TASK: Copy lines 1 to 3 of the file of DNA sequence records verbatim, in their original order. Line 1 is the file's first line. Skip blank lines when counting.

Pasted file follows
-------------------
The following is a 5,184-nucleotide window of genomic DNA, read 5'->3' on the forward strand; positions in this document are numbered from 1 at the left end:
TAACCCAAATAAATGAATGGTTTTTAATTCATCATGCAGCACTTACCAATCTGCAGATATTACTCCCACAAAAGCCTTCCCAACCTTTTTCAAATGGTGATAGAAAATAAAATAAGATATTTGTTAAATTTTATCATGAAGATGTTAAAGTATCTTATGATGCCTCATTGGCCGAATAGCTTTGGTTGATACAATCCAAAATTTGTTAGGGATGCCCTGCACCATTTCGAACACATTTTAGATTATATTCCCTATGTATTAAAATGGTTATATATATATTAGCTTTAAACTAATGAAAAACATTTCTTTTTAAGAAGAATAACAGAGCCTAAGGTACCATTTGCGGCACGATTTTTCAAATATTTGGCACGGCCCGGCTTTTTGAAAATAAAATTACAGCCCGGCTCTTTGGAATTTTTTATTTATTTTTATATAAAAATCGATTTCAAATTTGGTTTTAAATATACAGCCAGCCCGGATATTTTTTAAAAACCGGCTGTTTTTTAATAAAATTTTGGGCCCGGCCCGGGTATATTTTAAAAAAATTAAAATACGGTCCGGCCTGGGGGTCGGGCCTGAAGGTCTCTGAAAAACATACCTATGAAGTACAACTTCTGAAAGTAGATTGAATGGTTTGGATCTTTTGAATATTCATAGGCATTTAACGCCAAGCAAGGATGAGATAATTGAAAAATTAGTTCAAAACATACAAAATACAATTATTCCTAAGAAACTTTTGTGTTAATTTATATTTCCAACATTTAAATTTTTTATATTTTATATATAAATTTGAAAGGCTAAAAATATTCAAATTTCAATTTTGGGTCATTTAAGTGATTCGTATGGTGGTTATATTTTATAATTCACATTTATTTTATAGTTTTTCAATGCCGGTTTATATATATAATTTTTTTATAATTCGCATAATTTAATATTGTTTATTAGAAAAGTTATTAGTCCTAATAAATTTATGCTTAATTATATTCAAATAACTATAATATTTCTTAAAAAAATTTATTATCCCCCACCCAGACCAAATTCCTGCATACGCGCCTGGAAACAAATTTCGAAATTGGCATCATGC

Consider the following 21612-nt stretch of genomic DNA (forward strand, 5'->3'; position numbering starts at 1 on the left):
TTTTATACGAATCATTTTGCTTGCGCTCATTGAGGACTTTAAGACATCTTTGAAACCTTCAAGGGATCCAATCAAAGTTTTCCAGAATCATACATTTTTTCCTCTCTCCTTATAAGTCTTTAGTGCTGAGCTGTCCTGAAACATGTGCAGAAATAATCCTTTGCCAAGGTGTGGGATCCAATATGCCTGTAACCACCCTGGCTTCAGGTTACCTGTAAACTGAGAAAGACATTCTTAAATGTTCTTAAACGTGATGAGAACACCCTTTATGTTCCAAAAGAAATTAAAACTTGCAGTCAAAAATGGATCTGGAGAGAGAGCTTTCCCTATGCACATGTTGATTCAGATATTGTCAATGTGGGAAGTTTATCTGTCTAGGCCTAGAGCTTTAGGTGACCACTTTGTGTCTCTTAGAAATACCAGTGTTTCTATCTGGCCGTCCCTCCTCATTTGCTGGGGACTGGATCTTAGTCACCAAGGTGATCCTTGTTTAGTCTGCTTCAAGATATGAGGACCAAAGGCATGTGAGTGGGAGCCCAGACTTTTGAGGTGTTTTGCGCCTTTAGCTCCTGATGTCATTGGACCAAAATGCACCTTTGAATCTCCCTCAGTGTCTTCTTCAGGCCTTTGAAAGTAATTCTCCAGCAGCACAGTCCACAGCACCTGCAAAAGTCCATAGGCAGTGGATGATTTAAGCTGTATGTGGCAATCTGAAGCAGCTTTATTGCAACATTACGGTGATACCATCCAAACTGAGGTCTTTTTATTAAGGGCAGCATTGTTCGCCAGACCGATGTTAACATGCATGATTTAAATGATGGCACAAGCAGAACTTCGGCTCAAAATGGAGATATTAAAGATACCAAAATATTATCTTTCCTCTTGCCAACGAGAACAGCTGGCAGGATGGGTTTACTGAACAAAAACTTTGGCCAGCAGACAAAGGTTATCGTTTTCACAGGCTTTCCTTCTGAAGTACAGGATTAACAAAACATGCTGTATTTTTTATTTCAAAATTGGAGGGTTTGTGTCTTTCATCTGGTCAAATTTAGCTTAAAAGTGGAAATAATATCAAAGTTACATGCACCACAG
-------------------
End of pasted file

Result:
The following is a 5,184-nucleotide window of genomic DNA, read 5'->3' on the forward strand; positions in this document are numbered from 1 at the left end:
TAACCCAAATAAATGAATGGTTTTTAATTCATCATGCAGCACTTACCAATCTGCAGATATTACTCCCACAAAAGCCTTCCCAACCTTTTTCAAATGGTGATAGAAAATAAAATAAGATATTTGTTAAATTTTATCATGAAGATGTTAAAGTATCTTATGATGCCTCATTGGCCGAATAGCTTTGGTTGATACAATCCAAAATTTGTTAGGGATGCCCTGCACCATTTCGAACACATTTTAGATTATATTCCCTATGTATTAAAATGGTTATATATATATTAGCTTTAAACTAATGAAAAACATTTCTTTTTAAGAAGAATAACAGAGCCTAAGGTACCATTTGCGGCACGATTTTTCAAATATTTGGCACGGCCCGGCTTTTTGAAAATAAAATTACAGCCCGGCTCTTTGGAATTTTTTATTTATTTTTATATAAAAATCGATTTCAAATTTGGTTTTAAATATACAGCCAGCCCGGATATTTTTTAAAAACCGGCTGTTTTTTAATAAAATTTTGGGCCCGGCCCGGGTATATTTTAAAAAAATTAAAATACGGTCCGGCCTGGGGGTCGGGCCTGAAGGTCTCTGAAAAACATACCTATGAAGTACAACTTCTGAAAGTAGATTGAATGGTTTGGATCTTTTGAATATTCATAGGCATTTAACGCCAAGCAAGGATGAGATAATTGAAAAATTAGTTCAAAACATACAAAATACAATTATTCCTAAGAAACTTTTGTGTTAATTTATATTTCCAACATTTAAATTTTTTATATTTTATATATAAATTTGAAAGGCTAAAAATATTCAAATTTCAATTTTGGGTCATTTAAGTGATTCGTATGGTGGTTATATTTTATAATTCACATTTATTTTATAGTTTTTCAATGCCGGTTTATATATATAATTTTTTTATAATTCGCATAATTTAATATTGTTTATTAGAAAAGTTATTAGTCCTAATAAATTTATGCTTAATTATATTCAAATAACTATAATATTTCTTAAAAAAATTTATTATCCCCCACCCAGACCAAATTCCTGCATACGCGCCTGGAAACAAATTTCGAAATTGGCATCATGC

Consider the following 21612-nt stretch of genomic DNA (forward strand, 5'->3'; position numbering starts at 1 on the left):